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Blood Transfusion as a Quality Indicator in Cardiac Surgery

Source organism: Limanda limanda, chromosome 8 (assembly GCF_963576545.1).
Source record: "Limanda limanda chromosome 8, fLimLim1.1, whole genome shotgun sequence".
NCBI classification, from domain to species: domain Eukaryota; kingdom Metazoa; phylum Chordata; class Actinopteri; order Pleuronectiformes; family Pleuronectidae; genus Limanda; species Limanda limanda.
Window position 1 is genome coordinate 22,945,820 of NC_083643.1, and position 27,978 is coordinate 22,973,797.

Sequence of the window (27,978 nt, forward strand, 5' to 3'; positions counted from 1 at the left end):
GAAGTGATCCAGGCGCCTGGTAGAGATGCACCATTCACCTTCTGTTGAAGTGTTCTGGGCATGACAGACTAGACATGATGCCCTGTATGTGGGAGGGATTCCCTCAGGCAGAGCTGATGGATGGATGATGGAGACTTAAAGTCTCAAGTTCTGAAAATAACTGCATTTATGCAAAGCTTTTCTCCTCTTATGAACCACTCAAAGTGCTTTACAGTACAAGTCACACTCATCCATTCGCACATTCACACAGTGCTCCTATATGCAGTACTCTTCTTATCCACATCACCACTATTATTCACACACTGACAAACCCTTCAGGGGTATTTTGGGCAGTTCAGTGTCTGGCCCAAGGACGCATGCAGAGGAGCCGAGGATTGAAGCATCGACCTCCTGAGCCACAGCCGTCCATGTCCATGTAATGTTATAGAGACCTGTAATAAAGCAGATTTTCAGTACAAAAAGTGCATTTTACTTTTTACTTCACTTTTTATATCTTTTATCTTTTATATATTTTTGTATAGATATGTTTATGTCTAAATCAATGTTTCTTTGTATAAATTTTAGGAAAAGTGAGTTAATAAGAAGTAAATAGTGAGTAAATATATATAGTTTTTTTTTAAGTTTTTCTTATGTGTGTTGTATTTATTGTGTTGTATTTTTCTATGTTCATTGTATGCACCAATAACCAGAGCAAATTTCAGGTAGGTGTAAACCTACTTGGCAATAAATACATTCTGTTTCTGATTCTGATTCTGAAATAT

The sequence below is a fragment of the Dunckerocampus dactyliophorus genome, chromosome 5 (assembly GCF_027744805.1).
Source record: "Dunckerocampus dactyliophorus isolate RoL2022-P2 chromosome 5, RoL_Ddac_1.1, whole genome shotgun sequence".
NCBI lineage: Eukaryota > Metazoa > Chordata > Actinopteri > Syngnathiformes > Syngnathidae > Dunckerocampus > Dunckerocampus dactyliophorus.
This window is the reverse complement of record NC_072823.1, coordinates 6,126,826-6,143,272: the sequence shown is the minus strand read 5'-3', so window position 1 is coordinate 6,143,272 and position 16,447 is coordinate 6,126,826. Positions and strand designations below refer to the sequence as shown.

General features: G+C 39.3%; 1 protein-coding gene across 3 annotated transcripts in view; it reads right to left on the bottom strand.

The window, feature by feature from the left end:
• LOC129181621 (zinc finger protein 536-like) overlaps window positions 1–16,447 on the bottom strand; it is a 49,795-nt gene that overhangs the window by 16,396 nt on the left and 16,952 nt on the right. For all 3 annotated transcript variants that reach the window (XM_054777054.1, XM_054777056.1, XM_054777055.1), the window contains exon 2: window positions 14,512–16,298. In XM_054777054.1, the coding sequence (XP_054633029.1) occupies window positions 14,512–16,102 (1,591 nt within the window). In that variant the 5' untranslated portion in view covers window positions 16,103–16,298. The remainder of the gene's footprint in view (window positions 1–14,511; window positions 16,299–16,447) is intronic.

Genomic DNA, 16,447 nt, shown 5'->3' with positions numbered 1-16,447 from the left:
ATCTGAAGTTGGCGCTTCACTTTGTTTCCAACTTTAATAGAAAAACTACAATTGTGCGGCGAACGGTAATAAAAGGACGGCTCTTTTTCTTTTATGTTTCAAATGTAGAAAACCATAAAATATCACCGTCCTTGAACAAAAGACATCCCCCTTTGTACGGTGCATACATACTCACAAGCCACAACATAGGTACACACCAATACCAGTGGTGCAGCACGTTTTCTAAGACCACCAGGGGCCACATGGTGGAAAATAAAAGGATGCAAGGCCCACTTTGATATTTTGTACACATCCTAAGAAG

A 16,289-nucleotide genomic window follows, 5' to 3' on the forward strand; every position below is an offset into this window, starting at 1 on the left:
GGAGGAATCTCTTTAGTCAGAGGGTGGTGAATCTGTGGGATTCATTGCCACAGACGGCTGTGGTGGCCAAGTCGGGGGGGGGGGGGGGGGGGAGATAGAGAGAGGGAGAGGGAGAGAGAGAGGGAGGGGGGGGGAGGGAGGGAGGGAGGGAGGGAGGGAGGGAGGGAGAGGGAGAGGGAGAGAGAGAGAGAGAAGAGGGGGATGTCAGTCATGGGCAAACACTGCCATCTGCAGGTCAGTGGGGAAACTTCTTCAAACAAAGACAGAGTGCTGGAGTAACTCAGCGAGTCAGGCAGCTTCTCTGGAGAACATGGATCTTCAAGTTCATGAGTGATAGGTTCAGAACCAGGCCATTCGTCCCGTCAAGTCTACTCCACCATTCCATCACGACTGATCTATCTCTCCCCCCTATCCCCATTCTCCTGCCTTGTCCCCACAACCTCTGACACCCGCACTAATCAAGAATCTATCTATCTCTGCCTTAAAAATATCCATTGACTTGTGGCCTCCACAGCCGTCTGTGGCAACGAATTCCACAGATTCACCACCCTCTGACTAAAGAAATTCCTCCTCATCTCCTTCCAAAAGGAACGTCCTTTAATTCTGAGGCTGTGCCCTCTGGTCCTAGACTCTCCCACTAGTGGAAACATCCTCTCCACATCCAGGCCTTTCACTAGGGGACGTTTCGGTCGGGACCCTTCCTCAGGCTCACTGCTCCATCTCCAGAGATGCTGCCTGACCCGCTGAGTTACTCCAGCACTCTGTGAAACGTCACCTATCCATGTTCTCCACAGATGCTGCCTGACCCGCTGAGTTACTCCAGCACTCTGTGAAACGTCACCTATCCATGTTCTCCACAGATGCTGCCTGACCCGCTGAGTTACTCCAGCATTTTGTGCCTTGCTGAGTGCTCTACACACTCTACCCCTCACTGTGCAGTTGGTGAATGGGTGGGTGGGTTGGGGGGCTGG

Blood Transfusion as a Quality Indicator in Cardiac Surgery In 2007, the Society of Thoracic Surgeons and the Society of Cardiovascular Anesthesiologists issued clinical practice guidelines on perioperative blood transfusion and blood conservation in cardiac surgery.1 In a 2009 follow-up survey of clinicians considered the primary target group of these guidelines, more than two-thirds of respondents indicated some degree of familiarity with the guidelines.2 However, reported changes in practice resulting from the guidelines were limited, and about half of the respondents indicated that they did not adhere to the recommended reduced hemoglobin cutoff points as transfusion triggers. Guidelines for blood transfusion have been proposed that attest to the inadequacy of discrete hemoglobin levels as “triggers” for transfusion and acknowledge the necessity of taking other physiologic criteria into account.1,3 It is generally agreed that transfusion is not of benefit when hemoglobin levels are greater than 10 g/dL and possibly of benefit when hemoglobin levels are less than 6 g/dL. Indications for transfusion in patients with hemoglobin levels within these parameters are often tied to other factors such as existing comorbid conditions and perceived risks of discrete organ ischemia. Another common theme in these guidelines is the limited evidence available to support the recommendations, along with frequent calls for research that could lead to further guidance from level 1 evidence. In this issue of JAMA, 2 articles address distinct but related aspects of blood transfusion. Hajjar et al4 report results from a noninferiority randomized controlled trial (RCT) comparing 502 patients undergoing cardiac surgery with cardiopulmonary bypass at a single referral center in São Paulo, Brazil, who were assigned to perioperative red blood cell (RBC) transfusion strategies aimed at maintaining hematocrit at or greater than 30% (hemoglobin approximately 10 g/dL) vs 24% (hemoglobin approximately 8 g/dL). The transfusion strategies resulted in transfusion rates of 78% and 47%, respectively. Patients randomized to either group had comparable mortality and morbidity outcomes. In the other study, Bennett-Guerrero et al5 analyzed data from more than 100 000 patients undergoing coronary artery bypass graft surgery with cardiopulmonary bypass in 2008 at 798 centers across the United States and observed substantial variation in rates of RBC (7.8%-92.8%), plasma (0%-97.5%), and platelet (0.4%-90.4%) transfusions (range of rates from 408 larger-volume hospitals provided). The variability in transfusion rates persisted after adjusting for a number of patient- and hospital-related factors. The study by Hajjar et al4 is a notable addition to the existing body of evidence on the narrow benefits of RBC transfusion and its effect on outcomes in patients without hemorrhage. These studies have suggested that reduction or avoidance of transfusion in cardiac patients is associated with improved outcomes.6,7 Given the ethical complexities and methodological challenges, to date no RCT has been conducted comparing a transfused group with a nontransfused group. Transfusion RCTs instead have focused on comparing various transfusion strategies, which may undercut the observed magnitude of differences. Only a minority of patients who are screened and eligible to participate in RCTs agree to do so: 40%, for example, in the TRICC (Transfusion Requirements in Critical Care) study8 and less than 50% in the study by Hajjar et al.4 The subsequent lack of differences in outcomes for these trials may be biased by treating physicians accurately determining, a priori, that their enrolled patients would survive participation in the study. Additionally, cell salvage was not used in the study by Hajjar et al,4 and frequent blood draws performed as part of the study procedures could have contributed to iatrogenic anemia. Moreover, use of relatively fresh, nonleukodepleted blood units in this trial may limit the applicability of the results to other settings. These factors could have contributed to the transfusion rates being relatively high in both study groups. Despite (or because of) these limitations, the trial by Hajjar et al4 showed that patients undergoing cardiac surgery who received fewer RBC transfusions did as well as those transfused more liberally, with no evidence of ischemia or impaired delivery of oxygen to tissues. The study by Bennett-Guerrero et al5 provides a snapshot of transfusion practices in a subset of patients undergoing cardiac surgery across the United States. The data showing highly variable transfusion rates are disconcerting. Yet despite magnitudes of differences between hospitals in terms of RBC transfusion rates, there were no significant differences in mortality rates between the hospitals. The absence of differences in mortality among centers with varying transfusion rates strongly suggests inappropriate transfusions. Transfusion decisions depend on several factors such as institutional transfusion policies, blood ordering procedures, and availability of blood conservation strategies. Only around 11% of the variation in RBC transfusion rates was explained by hospital characteristics in the study by Bennett-Guerrero et al.5 Additional patient characteristics included several factors known to affect the probability of RBC transfusion and accounted for only 20% of variability in RBC transfusion rates among the hospitals. With the mortality rates unaffected, it is reasonable to assume that most of the blood ordered in hospitals with high transfusion rates was unjustified, consistent with data from other studies2,9,10 Continued inappropriate transfusions among hospitals is a major concern. Transfusions carry risks and are costly, and the supply of blood is limited. Substantial variation in transfusion practices in cardiac surgery was documented in 1991.9 However, despite subsequent publication of transfusion practice guidelines, substantial variability in transfusion practices persisted.10 Now, more than a decade later, the study by Bennett-Guerrero et al5 again documents substantial and unacceptable variation in transfusion practice. Published guidelines have not been effective in reducing this variability in blood transfusion. Institution-level blood management protocols11 are a preferred approach, including demonstration projects supported at the federal or state level to identify and target specific transfusion practices and patient outcomes. Other potential approaches at the institution level include use of computerized practitioner order entry, which can leverage strategies such as requiring information from treating physicians for transfusion indications in blood product order forms; utilization audits; and benchmarking. The measures of quality used by the Society of Thoracic Surgeons in the ratings of cardiac surgery programs do not identify or include RBC transfusions as a quality indicator.12 It may be time for patient blood management to gain status as a performance indicator by accreditation agencies such as the Joint Commission13 or as a quality indicator by professional organizations such as the Society of Thoracic Surgeons as part of transparency and public rankings for consumers. The conservation of blood in cardiac surgery was originally stimulated by concerns that blood product inventory would be inadequate to meet the needs of newly developing open heart surgical programs.14 Subsequently, the recognition of transfusion-related complications, many of which were first described in patients undergoing cardiac surgery, fueled further efforts to limit blood transfusion needs in this setting.15 More recently, accurate accounting of the costs of RBC transfusion has led to the realization that alternatives to allogeneic RBC transfusion (eg, autologous blood salvage and reinfusion) may be increasingly cost-equivalent. Of these 3 motivations for conservative transfusion behavior (blood inventory, blood risks, and blood costs), the primary motivation should be to avoid known (and unknown) risks. The influence of attending surgeons' attitudes has been documented.16 When evaluating a hemoglobin level, treating physicians must resist the temptation to “first do something” and temper this temptation with a philosophy of “first do no harm” to achieve the optimal balance of providing the best risk-benefit and cost-effective outcomes of transfusion therapy for patients. Back to top Article Information Corresponding Author: Lawrence Tim Goodnough, MD, Departments of Pathology and Medicine, Stanford University School of Medicine, 300 Pasteur Dr, Room H-1402, 5626, Stanford, CA 94305-5626 (lgoodnough@stanfordmed.org). Financial Disclosures: None reported. Additional Contributions: We thank Mazyar Javidroozi MD, PhD (Department of Anesthesiology and Critical Care, Englewood Medical Center, Englewood, New Jersey), for his review and input. Dr Javidroozi received no compensation for his contributions. Editorials represent the opinions of the authors and JAMA and not those of the American Medical Association. References 1. Ferraris VA, Ferraris SP, Saha SP, et al; Society of Thoracic Surgeons Blood Conservation Guideline Task Force; Society of Cardiovascular Anesthesiologists Special Task Force on Blood Transfusion. Perioperative blood transfusion and blood conservation in cardiac surgery: the Society of Thoracic Surgeons and The Society of Cardiovascular Anesthesiologists clinical practice guideline. Ann Thorac Surg. 2007;83(5):(suppl) S27-S8617462454PubMedGoogle ScholarCrossref 2. Likosky DS, FitzGerald DC, Groom RC, et al. Effect of the perioperative blood transfusion and blood conservation in cardiac surgery clinical practice guidelines of the Society of Thoracic Surgeons and the Society of Cardiovascular Anesthesiologists upon clinical practices. Anesth Analg. 2010;111(2):316-32320488928PubMedGoogle ScholarCrossref 3. Consensus conference. Perioperative red blood cell transfusion. JAMA. 1988;260(18):2700-27033054179PubMedGoogle ScholarCrossref 4. Hajjar LA, Vincent J-L, Galas FRBG, et al. Transfusion requirements after cardiac surgery: the TRACS randomized controlled trial. JAMA. 2010;304(14):1559-1567Google ScholarCrossref 5. Bennett-Guerrero E, Zhao Y, O’Brien SM, et al. Variation in use of blood transfusion in coronary artery bypass graft surgery. JAMA. 2010;304(14):1568-1575Google ScholarCrossref 6. Veenith T, Sharples L, Gerrard C, Valchanov K, Vuylsteke A. Survival and length of stay following blood transfusion in octogenarians following cardiac surgery. Anaesthesia. 2010;65(4):331-33620148816PubMedGoogle ScholarCrossref 7. Moskowitz DM, McCullough JN, Shander A, et al. The impact of blood conservation on outcomes in cardiac surgery: is it safe and effective? Ann Thorac Surg. 2010;90(2):451-45820667328PubMedGoogle ScholarCrossref 8. Hébert PC, Wells G, Blajchman MA, et al; Transfusion Requirements in Critical Care Investigators, Canadian Critical Care Trials Group. A multicenter, randomized, controlled clinical trial of transfusion requirements in critical care. N Engl J Med. 1999;340(6):409-4179971864PubMedGoogle ScholarCrossref 9. Goodnough LT, Johnston MF, Toy PT.Transfusion Medicine Academic Award Group. The variability of transfusion practice in coronary artery bypass surgery. JAMA. 1991;265(1):86-901984129PubMedGoogle ScholarCrossref 10. Stover EP, Siegel LC, Parks R, et al; Institutions of the Multicenter Study of Perioperative Ischemia Research Group. Variability in transfusion practice for coronary artery bypass surgery persists despite national consensus guidelines: a 24-institution study. Anesthesiology. 1998;88(2):327-3339477051PubMedGoogle ScholarCrossref 11. Goodnough LT, Shander A. Blood management. Arch Pathol Lab Med. 2007;131(5):695-70117488154PubMedGoogle Scholar 12. Shahian DM, Edwards FH, Ferraris VA, et al; Society of Thoracic Surgeons Quality Measurement Task Force. Quality measurement in adult cardiac surgery, part 1: conceptual framework and measure selection. Ann Thorac Surg. 2007;83(4):(suppl) S3-S1217383407PubMedGoogle ScholarCrossref 13. Blood Management Performance Measures Project. Joint Commission Web site. http://www.jointcommission.org/PerformanceMeasurement/PerformanceMeasurement/Blood+Management.htm. March 5, 2010. Accessed September 17, 2010 14. Newman MM, Hamstra R, Block M. Use of banked autologous blood in elective surgery. JAMA. 1971;218(6):861-8635170923PubMedGoogle ScholarCrossref 15. Cosgrove DM, Loop FD, Lytle BW, et al. Determinants of blood utilization during myocardial revascularization. Ann Thorac Surg. 1985;40(4):380-3844051620PubMedGoogle ScholarCrossref 16. Salem-Schatz SR, Avorn J, Soumerai SB. Influence of clinical knowledge, organizational context, and practice style on transfusion decision making. Implications for practice change strategies. JAMA. 1990;264(4):476-4832366281PubMedGoogle ScholarCrossref http://www.deepdyve.com/assets/images/DeepDyve-Logo-lg.png JAMA American Medical Association